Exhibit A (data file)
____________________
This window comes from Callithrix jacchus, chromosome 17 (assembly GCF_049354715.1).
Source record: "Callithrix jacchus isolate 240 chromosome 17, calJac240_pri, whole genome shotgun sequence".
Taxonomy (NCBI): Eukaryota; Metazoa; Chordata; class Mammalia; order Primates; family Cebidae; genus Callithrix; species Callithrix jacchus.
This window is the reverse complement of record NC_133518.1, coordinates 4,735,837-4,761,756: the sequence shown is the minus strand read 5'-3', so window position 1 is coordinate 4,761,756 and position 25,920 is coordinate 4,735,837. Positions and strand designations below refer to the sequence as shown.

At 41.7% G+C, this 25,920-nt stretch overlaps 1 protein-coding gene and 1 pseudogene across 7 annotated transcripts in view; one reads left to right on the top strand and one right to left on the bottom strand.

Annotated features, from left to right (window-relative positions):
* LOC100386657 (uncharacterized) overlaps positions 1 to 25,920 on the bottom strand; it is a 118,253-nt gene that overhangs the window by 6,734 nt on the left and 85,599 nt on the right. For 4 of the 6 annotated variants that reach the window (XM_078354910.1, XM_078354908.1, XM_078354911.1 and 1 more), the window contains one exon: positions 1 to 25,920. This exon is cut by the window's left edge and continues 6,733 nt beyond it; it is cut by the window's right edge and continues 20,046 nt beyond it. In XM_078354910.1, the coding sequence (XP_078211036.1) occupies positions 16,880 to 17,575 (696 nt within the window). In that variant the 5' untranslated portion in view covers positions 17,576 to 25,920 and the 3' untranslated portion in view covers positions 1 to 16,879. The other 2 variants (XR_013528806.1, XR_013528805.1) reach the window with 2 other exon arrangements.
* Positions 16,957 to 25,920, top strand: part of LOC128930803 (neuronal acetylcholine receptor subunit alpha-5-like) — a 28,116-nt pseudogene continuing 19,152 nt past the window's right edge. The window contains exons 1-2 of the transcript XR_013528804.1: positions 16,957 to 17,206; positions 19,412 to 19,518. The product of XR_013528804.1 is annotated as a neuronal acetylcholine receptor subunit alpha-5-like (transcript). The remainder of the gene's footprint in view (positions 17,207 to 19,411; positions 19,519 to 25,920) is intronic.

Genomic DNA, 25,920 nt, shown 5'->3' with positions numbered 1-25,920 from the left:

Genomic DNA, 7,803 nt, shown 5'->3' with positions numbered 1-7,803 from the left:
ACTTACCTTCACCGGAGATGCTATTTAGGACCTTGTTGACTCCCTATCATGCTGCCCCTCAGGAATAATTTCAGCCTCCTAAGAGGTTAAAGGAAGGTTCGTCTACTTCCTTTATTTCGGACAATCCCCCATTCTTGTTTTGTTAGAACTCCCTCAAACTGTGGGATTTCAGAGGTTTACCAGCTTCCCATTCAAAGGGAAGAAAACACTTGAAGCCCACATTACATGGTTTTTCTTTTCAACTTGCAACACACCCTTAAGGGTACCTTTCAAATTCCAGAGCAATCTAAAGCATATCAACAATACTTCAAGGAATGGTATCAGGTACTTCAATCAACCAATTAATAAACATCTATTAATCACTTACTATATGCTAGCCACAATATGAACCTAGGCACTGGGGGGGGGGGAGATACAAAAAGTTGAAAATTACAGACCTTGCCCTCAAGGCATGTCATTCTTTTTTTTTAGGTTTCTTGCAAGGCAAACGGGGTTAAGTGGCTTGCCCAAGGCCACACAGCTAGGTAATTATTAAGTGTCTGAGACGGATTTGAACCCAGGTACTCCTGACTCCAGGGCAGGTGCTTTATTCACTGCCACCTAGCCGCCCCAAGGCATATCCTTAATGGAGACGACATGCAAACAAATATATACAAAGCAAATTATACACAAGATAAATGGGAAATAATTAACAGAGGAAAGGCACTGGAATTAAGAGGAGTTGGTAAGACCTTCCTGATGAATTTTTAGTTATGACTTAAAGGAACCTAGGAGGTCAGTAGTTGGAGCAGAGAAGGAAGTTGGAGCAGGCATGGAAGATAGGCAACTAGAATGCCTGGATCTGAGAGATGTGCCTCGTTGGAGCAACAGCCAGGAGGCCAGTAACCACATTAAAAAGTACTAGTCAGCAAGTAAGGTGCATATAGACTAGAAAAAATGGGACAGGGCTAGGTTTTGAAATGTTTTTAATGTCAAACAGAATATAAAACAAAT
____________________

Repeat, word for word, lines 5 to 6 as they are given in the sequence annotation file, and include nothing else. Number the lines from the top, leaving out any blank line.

At 41.7% G+C, this 25,920-nt stretch overlaps 1 protein-coding gene and 1 pseudogene across 7 annotated transcripts in view; one reads left to right on the top strand and one right to left on the bottom strand.

Annotated features, from left to right (window-relative positions):